We’ve been doing this for over five years, now.

Charlie says:

Rahrens stated it well. I work for a small company were we use real production snapshots of our database for development, and hence we have sensitive data. We use multiple levels of encryption to protect this data. If we were larger we would probably want to generate fake data for most development (throwing out the encryption would speed our development systems), but we would still need to use real snapshots for the final QA.

As for the UK Fine, 2 million is nothing compared to the cost of credit monitoring for 11 million customers, even if there are significant discounts over retail prices for the service.

Granted credit monitoring isn’t a requirement, but I think a simple fine might make the company wring their hands and say they paid the fine and they’re done instead of providing the customer with at least some remediation.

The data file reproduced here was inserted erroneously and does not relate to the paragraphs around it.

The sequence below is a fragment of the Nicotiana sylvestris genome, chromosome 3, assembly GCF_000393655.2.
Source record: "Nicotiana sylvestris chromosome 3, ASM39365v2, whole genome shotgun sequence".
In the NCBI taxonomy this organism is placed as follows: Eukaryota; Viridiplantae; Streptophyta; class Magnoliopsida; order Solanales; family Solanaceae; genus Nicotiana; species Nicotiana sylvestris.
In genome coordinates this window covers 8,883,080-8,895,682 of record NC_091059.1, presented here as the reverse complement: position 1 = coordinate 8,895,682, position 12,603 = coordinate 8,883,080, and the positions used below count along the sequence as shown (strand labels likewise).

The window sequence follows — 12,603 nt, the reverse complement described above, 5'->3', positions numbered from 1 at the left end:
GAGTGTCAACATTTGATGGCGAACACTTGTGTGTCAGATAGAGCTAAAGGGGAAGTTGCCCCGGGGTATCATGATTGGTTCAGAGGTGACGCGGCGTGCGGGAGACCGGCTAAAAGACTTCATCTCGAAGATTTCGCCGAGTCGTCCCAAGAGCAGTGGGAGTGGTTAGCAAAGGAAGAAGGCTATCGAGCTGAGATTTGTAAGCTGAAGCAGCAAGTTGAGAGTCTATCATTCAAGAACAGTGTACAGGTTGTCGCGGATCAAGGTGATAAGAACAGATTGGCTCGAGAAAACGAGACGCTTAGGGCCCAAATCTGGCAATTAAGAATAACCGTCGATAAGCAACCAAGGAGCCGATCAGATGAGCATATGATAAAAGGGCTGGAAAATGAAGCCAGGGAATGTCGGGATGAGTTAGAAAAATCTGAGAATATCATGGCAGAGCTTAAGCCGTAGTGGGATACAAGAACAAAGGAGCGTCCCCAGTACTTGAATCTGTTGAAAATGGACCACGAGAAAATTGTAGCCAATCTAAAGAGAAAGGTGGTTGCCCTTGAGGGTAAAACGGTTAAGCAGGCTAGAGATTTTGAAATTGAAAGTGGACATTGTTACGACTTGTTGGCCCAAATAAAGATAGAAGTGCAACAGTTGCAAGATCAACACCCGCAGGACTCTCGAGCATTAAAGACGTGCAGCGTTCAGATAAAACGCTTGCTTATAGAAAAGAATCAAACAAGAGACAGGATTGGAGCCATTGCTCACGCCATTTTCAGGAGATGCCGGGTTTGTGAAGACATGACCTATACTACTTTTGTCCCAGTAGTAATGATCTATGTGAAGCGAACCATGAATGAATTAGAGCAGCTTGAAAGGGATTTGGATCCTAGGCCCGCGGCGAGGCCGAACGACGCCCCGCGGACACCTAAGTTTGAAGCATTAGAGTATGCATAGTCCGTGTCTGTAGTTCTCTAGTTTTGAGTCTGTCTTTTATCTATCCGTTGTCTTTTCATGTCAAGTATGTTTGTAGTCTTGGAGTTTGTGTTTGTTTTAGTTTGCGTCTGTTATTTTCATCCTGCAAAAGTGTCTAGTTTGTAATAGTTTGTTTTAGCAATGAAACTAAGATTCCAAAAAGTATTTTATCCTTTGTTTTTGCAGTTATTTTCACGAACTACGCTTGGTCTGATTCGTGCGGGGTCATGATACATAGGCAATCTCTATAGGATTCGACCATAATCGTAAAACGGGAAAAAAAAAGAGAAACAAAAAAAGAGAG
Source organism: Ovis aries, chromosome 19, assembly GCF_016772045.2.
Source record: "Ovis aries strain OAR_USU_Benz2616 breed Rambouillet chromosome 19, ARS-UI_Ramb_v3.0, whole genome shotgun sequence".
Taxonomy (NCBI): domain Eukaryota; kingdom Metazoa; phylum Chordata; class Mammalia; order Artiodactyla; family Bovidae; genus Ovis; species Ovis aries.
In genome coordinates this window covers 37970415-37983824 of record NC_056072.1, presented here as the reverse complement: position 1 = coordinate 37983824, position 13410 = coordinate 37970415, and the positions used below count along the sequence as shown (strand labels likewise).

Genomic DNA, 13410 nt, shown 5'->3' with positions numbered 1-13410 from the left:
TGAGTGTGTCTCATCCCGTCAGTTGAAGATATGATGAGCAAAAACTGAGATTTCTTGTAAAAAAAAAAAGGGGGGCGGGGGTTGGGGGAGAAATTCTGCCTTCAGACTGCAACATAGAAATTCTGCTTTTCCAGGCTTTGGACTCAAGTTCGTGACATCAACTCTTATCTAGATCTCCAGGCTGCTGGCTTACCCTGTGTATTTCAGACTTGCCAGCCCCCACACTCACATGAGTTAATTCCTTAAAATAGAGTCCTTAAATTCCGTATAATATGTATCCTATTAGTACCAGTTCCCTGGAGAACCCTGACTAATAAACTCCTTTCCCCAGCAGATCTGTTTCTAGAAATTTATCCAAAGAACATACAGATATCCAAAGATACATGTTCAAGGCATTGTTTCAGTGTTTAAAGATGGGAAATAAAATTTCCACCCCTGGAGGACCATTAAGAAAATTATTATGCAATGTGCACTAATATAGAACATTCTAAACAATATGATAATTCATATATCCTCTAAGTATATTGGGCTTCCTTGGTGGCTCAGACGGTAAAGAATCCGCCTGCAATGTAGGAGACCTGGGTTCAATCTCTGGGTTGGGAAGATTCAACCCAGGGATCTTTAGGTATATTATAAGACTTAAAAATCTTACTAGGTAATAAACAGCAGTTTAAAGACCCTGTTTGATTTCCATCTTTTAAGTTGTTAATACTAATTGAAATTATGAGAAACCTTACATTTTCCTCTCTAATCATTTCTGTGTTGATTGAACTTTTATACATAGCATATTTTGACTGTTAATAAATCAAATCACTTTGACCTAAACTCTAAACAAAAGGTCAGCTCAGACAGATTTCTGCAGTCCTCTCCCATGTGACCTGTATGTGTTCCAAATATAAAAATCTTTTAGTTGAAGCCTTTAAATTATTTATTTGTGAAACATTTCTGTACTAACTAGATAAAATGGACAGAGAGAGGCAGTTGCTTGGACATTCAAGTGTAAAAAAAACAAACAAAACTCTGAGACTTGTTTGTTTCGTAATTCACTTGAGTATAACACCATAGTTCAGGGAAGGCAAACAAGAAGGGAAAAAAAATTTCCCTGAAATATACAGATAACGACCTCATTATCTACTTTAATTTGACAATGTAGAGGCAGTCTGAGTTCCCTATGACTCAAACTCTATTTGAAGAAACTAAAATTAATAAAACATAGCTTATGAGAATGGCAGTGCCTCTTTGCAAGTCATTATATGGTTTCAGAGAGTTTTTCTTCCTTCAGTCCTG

Enrico Suarve says:

Re: Re:

Shit you’re right – I saw the new this morning and thought ‘fekkin A – they’re doing something about it at last’

But you’re right this probably is the cheaper option

Problem is if you state “and you must do credit monitoring” in a sentence hearing, most copmpanies would just go with some bare minimum monitoring and say they had complied (I always wonder exactly how far companies go at the moment)

The other problem with the alternative higher penalties especially against institutions like banks is you could damage their performance, which in the end would probably hurt the very customers whom you are trying to protect

No idea what the solution is in all honesty

Sanguine Dream says:

I’m with Charlie on this one. If a fine becomes the punishment then most companies will just pay it and move on to the next data loss. As he points out credit monitoring for all those customers will probably cost more than the fine itself, making the fine a slap on the wrist.